Scoop®

Your Inside View to the Strategies and Activities of the Conservative Movement in Washington

Issue 153 * February 20, 1997

The National Center for Public Policy Research
501 Capitol Court, N.E.
Washington, D.C. 20002
(202) 543-4110
Fax (202) 543-5975
E-Mail: [email protected]
Web: http://www.nationalcenter.org



Bulletin Board: Publications, activities, statements
and plans of the conservative community.

Seventy House Republicans Form a Caucus to Enact 17 Policy Planks; Members Available for Interviews

The Conservative Action Team (CATs), a group of nearly 70 conservative House Republicans, has Congressmen available for media interviews on a list of 17 legislative priorities CATs has adopted in order to "drive a conservative agenda" in the 105th Congress. "CATs plans to spend the next two years on the offensive," says Rep. John T. Doolittle (R-CA), who co-chairs the group with Rep. Sam Johnson (R-TX), Rep. Ernest Istook (R-OK) and Rep. Dan Burton (R-IN). "Rather than react to what the Clinton Administration and others are doing, we are going to press ahead with a conservative agenda that reduces the size and cost of government and increases individual freedom." Among the 17 specific planks adopted by CATS in its "Conservative Agenda for the 105th Congress" are: balancing the budget by controlling federal spending; enacting legislation to protect individuals from having their money involuntarily collected and used by a corporation or labor organization for political purposes; enacting a $500-per-child tax credit, abolishing the federal estate tax, cutting the capital gains tax rate and providing marriage penalty relief; ending all funding for the National Endowment for the Arts and the Legal Services Corporation; passing the partial birth abortion ban; eliminating federally-mandated race and gender preferences; prohibiting U.N. or foreign command of U.S. troops. Media contact is Jennifer Larkin at 202/225-3927.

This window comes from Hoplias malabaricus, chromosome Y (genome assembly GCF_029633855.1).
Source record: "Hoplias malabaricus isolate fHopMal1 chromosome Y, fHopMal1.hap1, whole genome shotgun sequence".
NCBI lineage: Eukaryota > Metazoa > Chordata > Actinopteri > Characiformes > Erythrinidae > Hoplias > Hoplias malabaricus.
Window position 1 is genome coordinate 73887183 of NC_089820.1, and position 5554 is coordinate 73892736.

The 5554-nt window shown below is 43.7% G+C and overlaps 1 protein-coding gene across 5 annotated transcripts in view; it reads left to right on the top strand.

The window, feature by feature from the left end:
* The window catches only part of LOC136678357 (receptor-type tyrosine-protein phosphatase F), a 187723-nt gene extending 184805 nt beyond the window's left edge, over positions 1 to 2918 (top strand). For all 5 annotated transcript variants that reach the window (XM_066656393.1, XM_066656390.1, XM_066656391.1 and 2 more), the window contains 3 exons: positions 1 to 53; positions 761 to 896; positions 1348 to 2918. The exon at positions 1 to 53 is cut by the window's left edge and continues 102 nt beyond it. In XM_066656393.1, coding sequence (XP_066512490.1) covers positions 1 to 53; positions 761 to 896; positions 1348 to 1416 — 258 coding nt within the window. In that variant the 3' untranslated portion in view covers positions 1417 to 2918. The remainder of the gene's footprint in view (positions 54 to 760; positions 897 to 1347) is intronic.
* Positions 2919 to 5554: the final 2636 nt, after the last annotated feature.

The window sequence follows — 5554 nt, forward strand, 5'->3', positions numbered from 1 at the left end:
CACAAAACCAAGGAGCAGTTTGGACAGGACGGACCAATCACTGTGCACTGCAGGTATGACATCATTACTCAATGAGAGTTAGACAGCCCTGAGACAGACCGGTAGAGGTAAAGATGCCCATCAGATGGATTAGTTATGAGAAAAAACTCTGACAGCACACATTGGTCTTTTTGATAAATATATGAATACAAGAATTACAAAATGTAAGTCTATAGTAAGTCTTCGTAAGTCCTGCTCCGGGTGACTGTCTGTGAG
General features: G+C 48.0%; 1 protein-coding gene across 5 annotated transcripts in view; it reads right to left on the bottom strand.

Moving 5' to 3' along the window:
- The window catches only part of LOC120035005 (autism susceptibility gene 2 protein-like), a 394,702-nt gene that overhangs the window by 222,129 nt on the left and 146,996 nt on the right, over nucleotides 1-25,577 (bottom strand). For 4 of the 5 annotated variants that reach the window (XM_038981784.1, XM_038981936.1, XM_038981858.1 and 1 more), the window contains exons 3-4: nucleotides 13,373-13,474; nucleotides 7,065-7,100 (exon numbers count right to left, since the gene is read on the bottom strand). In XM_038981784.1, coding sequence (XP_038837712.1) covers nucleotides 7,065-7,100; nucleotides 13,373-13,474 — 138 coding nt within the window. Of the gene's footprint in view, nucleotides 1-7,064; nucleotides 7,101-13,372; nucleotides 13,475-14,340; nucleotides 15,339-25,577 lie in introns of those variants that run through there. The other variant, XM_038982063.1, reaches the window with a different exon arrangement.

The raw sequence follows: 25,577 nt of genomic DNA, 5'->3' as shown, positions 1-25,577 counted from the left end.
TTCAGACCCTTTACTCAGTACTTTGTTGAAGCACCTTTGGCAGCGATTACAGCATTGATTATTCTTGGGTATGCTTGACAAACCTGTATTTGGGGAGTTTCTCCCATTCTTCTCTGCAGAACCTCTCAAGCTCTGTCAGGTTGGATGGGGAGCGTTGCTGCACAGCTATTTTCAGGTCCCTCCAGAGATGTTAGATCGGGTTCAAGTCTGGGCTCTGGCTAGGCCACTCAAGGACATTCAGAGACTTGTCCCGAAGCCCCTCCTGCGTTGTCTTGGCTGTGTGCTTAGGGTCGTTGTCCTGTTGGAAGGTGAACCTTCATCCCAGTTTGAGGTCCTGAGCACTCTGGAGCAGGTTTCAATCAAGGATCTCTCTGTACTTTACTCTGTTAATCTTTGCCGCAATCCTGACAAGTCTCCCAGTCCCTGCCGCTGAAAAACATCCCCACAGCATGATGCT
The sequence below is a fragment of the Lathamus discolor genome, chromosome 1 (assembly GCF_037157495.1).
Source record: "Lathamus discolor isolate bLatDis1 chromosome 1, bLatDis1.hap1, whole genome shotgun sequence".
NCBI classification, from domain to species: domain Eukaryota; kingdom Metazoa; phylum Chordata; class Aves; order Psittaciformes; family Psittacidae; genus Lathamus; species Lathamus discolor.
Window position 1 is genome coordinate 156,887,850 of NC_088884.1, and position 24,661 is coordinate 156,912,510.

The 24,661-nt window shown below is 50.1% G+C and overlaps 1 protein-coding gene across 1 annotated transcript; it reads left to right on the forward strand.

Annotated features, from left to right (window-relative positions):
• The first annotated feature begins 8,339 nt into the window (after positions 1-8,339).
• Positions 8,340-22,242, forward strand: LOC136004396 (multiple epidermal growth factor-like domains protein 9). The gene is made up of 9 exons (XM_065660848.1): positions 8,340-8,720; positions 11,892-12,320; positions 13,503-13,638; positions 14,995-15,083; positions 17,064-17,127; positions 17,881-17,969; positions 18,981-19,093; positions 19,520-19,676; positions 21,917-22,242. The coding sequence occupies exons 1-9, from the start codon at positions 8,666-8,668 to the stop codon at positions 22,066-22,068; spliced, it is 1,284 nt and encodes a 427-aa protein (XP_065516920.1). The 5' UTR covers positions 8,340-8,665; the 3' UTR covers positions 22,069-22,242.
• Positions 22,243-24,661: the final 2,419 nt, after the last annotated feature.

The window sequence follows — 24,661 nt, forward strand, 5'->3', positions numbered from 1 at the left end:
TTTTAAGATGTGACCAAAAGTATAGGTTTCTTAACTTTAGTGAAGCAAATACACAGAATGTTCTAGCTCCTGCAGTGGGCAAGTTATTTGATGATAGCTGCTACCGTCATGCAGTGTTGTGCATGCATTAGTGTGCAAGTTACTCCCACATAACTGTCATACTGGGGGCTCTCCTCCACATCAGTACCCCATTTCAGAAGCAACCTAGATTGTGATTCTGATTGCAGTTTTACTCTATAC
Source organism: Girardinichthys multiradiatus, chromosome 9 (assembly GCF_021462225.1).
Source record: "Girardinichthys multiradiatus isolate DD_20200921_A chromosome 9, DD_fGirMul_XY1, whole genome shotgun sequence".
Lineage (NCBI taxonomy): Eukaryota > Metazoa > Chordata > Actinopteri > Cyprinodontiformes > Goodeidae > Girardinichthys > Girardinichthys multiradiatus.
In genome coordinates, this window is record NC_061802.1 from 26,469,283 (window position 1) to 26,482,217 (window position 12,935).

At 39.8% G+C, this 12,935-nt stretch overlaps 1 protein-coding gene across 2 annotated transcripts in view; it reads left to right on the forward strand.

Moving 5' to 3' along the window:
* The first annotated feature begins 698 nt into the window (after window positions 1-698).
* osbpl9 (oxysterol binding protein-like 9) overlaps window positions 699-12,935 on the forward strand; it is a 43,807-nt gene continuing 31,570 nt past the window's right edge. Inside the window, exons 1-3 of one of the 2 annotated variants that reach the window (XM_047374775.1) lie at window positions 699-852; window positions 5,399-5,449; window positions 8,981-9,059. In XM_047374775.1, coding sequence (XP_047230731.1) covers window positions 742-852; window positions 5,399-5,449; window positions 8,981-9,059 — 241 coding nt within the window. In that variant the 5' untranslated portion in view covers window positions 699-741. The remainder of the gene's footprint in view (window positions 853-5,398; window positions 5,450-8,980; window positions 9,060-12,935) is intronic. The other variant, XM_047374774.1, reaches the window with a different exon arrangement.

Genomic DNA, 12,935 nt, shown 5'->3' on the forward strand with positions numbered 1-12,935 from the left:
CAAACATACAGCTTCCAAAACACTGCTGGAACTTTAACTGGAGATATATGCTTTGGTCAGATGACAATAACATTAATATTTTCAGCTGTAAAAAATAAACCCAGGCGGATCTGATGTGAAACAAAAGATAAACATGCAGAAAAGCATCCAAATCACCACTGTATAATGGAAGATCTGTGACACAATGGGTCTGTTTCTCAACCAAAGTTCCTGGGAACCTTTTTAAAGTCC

Anatomy of a Lawsuit: Innocence is No Defense

Writing in the February 12 Wall Street Journal, Journal deputy features editor Max Boot has analyzed how "well-intentioned discrimination law has degenerated into a shakedown scheme to enrich a handful of lawyers." The case Boot writes about is Butler v. Home Depot. In this case, plaintiffs lawyers have assembled "enough plaintiffs to fill Yankee stadium three times over" to sue Home Depot because "about 70% of the company's merchandizing personnel, who sell lumber, electrical supplies, hardware, etc. are male" while "about 70% of the operations personnel -- primarily cashiers but also accountants and other back-office employees -- are female." Boot explains why it is almost impossible for Home Deport to win the case, despite a lack of evidence of any intentional discrimination on their part.